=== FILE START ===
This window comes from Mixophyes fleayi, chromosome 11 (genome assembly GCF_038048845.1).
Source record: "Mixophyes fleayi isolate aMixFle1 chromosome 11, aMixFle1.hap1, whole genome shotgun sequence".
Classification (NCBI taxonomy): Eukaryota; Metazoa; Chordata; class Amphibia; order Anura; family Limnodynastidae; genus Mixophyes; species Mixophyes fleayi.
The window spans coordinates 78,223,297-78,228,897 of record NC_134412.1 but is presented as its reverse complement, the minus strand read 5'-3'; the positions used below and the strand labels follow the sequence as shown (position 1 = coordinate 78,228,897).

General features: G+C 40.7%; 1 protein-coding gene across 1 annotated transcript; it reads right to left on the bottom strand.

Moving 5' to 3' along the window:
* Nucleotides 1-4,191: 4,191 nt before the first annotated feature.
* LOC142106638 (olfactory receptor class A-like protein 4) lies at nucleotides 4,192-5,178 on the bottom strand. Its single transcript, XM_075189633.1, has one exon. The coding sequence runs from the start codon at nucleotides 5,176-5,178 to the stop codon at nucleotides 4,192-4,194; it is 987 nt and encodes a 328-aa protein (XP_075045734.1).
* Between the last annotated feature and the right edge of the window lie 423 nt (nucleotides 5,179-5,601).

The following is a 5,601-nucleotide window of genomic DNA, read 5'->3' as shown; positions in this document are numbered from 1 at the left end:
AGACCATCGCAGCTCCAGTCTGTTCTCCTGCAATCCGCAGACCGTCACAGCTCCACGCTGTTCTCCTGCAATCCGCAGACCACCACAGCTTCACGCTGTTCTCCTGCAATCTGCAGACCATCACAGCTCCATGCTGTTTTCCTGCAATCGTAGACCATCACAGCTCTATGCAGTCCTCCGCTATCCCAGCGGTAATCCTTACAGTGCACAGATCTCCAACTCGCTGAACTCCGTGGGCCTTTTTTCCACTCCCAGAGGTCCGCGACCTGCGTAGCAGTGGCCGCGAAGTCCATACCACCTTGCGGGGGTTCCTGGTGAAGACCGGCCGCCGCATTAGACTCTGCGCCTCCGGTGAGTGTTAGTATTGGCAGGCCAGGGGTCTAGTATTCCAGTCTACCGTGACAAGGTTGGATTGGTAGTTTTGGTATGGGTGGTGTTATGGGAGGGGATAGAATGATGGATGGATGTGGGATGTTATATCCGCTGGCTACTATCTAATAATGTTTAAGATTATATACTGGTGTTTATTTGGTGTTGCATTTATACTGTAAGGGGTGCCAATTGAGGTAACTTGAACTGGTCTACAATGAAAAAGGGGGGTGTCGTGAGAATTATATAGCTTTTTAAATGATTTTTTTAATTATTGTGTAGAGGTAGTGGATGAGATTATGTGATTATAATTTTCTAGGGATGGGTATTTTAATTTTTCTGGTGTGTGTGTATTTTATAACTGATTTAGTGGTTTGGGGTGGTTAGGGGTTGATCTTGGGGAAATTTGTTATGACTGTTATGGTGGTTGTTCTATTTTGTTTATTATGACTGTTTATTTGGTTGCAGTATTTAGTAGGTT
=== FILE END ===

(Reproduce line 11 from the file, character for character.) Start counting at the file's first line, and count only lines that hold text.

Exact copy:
AGACCATCGCAGCTCCAGTCTGTTCTCCTGCAATCCGCAGACCGTCACAGCTCCACGCTGTTCTCCTGCAATCCGCAGACCACCACAGCTTCACGCTGTTCTCCTGCAATCTGCAGACCATCACAGCTCCATGCTGTTTTCCTGCAATCGTAGACCATCACAGCTCTATGCAGTCCTCCGCTATCCCAGCGGTAATCCTTACAGTGCACAGATCTCCAACTCGCTGAACTCCGTGGGCCTTTTTTCCACTCCCAGAGGTCCGCGACCTGCGTAGCAGTGGCCGCGAAGTCCATACCACCTTGCGGGGGTTCCTGGTGAAGACCGGCCGCCGCATTAGACTCTGCGCCTCCGGTGAGTGTTAGTATTGGCAGGCCAGGGGTCTAGTATTCCAGTCTACCGTGACAAGGTTGGATTGGTAGTTTTGGTATGGGTGGTGTTATGGGAGGGGATAGAATGATGGATGGATGTGGGATGTTATATCCGCTGGCTACTATCTAATAATGTTTAAGATTATATACTGGTGTTTATTTGGTGTTGCATTTATACTGTAAGGGGTGCCAATTGAGGTAACTTGAACTGGTCTACAATGAAAAAGGGGGGTGTCGTGAGAATTATATAGCTTTTTAAATGATTTTTTTAATTATTGTGTAGAGGTAGTGGATGAGATTATGTGATTATAATTTTCTAGGGATGGGTATTTTAATTTTTCTGGTGTGTGTGTATTTTATAACTGATTTAGTGGTTTGGGGTGGTTAGGGGTTGATCTTGGGGAAATTTGTTATGACTGTTATGGTGGTTGTTCTATTTTGTTTATTATGACTGTTTATTTGGTTGCAGTATTTAGTAGGTT